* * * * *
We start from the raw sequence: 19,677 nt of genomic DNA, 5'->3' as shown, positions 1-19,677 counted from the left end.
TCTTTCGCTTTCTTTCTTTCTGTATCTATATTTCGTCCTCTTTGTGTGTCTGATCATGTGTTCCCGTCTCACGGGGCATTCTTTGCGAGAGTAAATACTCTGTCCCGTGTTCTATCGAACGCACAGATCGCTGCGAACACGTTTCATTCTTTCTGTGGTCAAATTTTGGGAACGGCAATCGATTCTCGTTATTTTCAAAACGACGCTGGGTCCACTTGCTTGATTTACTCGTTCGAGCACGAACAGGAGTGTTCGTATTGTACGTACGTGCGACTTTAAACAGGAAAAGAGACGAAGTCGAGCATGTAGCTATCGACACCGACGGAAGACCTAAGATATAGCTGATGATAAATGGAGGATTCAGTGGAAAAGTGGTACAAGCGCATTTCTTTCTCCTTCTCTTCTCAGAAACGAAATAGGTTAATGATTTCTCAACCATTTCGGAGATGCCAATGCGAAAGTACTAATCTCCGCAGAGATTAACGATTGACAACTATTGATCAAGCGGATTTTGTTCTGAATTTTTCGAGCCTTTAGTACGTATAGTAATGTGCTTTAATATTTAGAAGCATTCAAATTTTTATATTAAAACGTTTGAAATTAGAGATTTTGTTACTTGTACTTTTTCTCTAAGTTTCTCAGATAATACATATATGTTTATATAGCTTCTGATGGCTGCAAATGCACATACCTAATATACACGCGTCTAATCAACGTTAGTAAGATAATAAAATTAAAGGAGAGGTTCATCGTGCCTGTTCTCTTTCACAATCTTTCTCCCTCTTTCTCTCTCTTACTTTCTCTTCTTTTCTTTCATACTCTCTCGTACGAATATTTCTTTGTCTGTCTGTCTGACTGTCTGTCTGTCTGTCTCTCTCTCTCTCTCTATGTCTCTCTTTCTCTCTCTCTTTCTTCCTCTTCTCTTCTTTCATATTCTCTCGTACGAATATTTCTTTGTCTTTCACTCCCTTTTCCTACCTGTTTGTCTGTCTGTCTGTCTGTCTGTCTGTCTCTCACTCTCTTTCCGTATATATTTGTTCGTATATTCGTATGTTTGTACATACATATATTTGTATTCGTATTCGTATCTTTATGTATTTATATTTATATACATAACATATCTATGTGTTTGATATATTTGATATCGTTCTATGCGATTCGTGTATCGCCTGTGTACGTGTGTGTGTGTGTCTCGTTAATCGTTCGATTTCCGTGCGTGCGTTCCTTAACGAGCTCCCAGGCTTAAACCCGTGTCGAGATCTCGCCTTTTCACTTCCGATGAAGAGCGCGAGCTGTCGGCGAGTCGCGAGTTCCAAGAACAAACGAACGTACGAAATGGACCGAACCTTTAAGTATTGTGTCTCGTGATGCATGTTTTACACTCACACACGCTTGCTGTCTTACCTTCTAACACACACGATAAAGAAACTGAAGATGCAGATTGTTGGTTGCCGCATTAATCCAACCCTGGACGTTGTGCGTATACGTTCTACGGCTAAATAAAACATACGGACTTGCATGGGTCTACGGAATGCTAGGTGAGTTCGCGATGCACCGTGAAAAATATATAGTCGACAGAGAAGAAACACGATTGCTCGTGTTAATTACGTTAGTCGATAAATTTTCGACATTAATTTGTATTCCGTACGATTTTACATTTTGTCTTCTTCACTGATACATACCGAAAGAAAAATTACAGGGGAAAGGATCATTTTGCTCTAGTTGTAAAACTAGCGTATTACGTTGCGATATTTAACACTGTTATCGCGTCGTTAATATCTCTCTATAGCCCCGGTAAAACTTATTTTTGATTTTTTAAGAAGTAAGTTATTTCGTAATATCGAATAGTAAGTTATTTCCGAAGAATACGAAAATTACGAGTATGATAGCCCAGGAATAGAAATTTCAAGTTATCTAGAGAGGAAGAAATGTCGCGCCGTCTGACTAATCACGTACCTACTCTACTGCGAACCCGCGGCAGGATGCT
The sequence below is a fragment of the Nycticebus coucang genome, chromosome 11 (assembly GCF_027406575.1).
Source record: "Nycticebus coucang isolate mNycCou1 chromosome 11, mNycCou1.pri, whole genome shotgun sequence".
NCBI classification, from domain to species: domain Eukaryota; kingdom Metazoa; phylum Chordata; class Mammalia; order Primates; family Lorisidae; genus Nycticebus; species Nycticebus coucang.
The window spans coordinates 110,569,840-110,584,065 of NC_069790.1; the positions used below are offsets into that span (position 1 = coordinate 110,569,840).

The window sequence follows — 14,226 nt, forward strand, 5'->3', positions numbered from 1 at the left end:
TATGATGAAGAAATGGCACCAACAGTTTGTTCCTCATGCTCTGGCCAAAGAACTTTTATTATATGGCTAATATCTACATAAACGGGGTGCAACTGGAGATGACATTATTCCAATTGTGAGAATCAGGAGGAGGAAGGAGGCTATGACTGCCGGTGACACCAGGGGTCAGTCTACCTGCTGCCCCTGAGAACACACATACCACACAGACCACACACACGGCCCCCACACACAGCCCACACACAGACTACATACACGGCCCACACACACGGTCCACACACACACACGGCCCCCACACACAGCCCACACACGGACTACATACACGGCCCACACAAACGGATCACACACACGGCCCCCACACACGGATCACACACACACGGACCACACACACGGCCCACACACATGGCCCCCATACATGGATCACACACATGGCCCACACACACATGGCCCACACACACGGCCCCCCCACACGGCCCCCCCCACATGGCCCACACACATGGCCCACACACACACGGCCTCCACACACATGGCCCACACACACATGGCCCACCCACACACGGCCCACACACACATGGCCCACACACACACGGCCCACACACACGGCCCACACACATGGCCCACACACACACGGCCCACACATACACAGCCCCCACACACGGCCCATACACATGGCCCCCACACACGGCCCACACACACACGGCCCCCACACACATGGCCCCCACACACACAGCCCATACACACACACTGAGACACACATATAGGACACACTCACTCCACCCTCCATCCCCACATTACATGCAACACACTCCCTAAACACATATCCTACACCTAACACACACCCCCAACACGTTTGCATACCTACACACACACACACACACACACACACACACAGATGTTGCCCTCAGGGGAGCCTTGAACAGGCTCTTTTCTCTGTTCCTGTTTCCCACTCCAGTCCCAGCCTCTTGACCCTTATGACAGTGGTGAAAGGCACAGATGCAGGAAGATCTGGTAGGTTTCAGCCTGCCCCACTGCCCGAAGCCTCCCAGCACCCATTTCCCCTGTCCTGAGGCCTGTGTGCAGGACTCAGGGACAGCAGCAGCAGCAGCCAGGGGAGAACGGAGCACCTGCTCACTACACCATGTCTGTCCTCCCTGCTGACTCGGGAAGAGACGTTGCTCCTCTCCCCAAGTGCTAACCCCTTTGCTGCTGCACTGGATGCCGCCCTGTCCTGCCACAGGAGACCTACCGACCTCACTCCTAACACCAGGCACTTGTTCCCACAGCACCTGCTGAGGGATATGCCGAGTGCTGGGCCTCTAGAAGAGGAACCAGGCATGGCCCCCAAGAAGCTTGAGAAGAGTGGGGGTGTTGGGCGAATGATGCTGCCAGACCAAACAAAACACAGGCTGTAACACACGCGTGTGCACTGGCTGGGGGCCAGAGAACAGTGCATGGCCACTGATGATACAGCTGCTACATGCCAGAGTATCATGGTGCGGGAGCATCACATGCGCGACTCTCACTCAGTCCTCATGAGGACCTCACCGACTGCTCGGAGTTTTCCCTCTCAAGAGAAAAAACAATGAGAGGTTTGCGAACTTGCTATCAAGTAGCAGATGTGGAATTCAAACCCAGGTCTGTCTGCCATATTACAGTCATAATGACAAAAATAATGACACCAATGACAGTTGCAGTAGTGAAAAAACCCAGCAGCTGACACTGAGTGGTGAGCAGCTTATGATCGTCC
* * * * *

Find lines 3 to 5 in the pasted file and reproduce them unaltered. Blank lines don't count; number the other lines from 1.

The sequence below is a fragment of the Nycticebus coucang genome, chromosome 11 (assembly GCF_027406575.1).
Source record: "Nycticebus coucang isolate mNycCou1 chromosome 11, mNycCou1.pri, whole genome shotgun sequence".
NCBI classification, from domain to species: domain Eukaryota; kingdom Metazoa; phylum Chordata; class Mammalia; order Primates; family Lorisidae; genus Nycticebus; species Nycticebus coucang.